Tajick: 50+ Misleading, False and Biased Statements Found in EU Report on RCBI

 

Recently, the EU Parliament published a draft report on financial crimes, tax evasion, and tax avoidance. This draft report “Concludes that the potential economic benefits of CBI and RBI schemes do not offset the serious money laundering and tax evasion risks they present; calls on Member States to phase out all existing CBI or RBI schemes as soon as possible[…]”

Now, these conclusions were based on another report published a month earlier titled ‘Citizenship by Investment (CBI) and Residency by Investment (RBI) schemes in the EU – State of play, issues and impacts.’ Even though it’s not clear and explicit, the report wants to affirm that jurisdictions with special tax regimes offering an RCBI are the most at risk to be used for tax evasion and money laundering.

I took a few days to analyse the report and found:

  • 33 misleading statements
  • 13 unfounded/incorrect statements 
  • 8 biased statements 
  • 2 conflicting statements

That’s a significant amount. Some pages, frankly, were filled with misleading statements; see page 47. 

Page 47

As someone who produces many reports and reads even more, I will admit it’s quite normal to see mistakes and errors in any report, but if it is being used as the main evidence in a decision that will have an important impact, it had better be close to flawless. In this case, I found the report strongly opinionated, with many misleading and incorrect statements. 

The basic mistakes

There were a few errors in the research, but most of the mistakes were made in how they used certain information to reinforce conclusions. There was a constant lack of rationale and logic in the construction of their arguments throughout the report. This includes mistakenly:

  • coupling tax schemes and RCBI (failing to actually highlight the schemes that actually do, e.g. Gibraltar and Jersey).
  • linking tax base erosion in the OECD with applicants of RCBI, 99 percent of whom are not from OECD countries.
  • assessing RCBI applicants as posing a high risk to tax evasion without any proof and singling them out when one could just as easily apply the same argument to any EU national or resident. 
  • Accusing RCBI of a lax due diligence process when other immigration paths do not even have those mechanisms in place.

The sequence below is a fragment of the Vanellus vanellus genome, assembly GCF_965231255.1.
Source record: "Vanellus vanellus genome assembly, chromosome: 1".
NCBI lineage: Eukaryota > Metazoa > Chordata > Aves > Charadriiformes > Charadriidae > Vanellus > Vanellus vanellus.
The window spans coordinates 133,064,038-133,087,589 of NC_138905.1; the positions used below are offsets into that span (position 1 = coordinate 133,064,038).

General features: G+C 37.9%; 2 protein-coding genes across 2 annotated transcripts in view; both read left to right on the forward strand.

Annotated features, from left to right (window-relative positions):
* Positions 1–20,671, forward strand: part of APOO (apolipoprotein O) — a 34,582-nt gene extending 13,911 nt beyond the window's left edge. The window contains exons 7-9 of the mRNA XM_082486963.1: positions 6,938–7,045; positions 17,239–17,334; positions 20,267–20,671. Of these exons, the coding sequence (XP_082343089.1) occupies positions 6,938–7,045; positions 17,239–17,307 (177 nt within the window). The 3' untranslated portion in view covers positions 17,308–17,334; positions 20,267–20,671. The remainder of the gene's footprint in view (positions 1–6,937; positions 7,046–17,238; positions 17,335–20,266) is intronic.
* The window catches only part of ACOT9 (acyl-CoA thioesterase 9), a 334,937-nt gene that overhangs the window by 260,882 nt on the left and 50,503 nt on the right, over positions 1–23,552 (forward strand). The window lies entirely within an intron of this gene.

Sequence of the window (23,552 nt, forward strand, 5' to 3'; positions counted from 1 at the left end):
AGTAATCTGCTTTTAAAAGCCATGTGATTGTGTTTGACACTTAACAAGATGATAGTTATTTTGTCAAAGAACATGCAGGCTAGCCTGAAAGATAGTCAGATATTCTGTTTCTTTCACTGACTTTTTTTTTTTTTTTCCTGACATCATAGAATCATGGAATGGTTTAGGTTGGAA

Conflicting statements  

Overall the report leads the reader to believe that RCBI applicants benefited from special tax treatment and lax due diligence. It tries erroneously to point out facts singling out RCBI applicants when they are actually applicable to every other temporary resident and, sometimes, any other resident, foreign or national.

What is even more fascinating is that the authors, after pages and pages of linking RCBI with tax evasion and lax due diligence, candidly point out the obvious:

  • From a tax transparency perspective, even though the schemes do not themselves offer a solution to escaping reporting standards (and notably CRS), …
  • due diligence on criminal activity is a challenge that applies to any kind of migration.
  • As the OECD pointed out, CBI/RBI schemes do not in themselves offer a way to escape reporting under the CRS, which requires taxpayers to self-certify in all their jurisdictions of residence for tax purposes. Residence status granted by these schemes indeed does not necessarily grant tax residence status.

As a reader, I was genuinely baffled. I didn’t understand. During the whole report, I was having a headache because the authors were making false and illogical links. Now it looked like they knew all along and were trying to give themselves a lifeline if someone like me came out and pointed out the obvious.

This was truly shocking for me; if you know it’s not the case, why spend 72 pages arguing the opposite without a shred of evidence? It’s like a report saying potatoes are causing cancer for 50 pages, and randomly popping in a line that says, “even though there is not really proof cancer is linked to potatoes.”

The backhanded compliments

The report has a strong opinionated odor to it that is hard to miss. I found eight biased statements going in that direction. Also, the 72-page report named ‘Citizenship by Investment (CBI) and Residency by Investment (RBI) schemes in the EU – State of play, issues and impacts’ had half a page of positive remarks on RCBI, which were termed the economic impacts. Here are some of the positive remarks:

Quote 118 is taken from a report published in October 2014; logically, the latest data was most likely from the year 2013. In the EU, of the 20 recognizable RCBI programs in 2018, only five were created before 2012. If you don’t think it’s biased, the report then put forward a table of economic impact of the RCBIs it deems the most at risk.  

During the report, we were confused about when the author means a few specific RCBIs and when they mean RCBIs in general (more on that later). The author starts the report stating that most of the 28 EU members have RCBIs, then evaluates and judges the quality of the economic impact on four schemes on different timelines. The report manages to take the widest time range of 2008–2018 to highlight 9B euro in 10 years. For comparison, I estimate the economic impact of RCBIs in the EU to be 8B euro in 2018 alone. 

The one piece of evidence put forward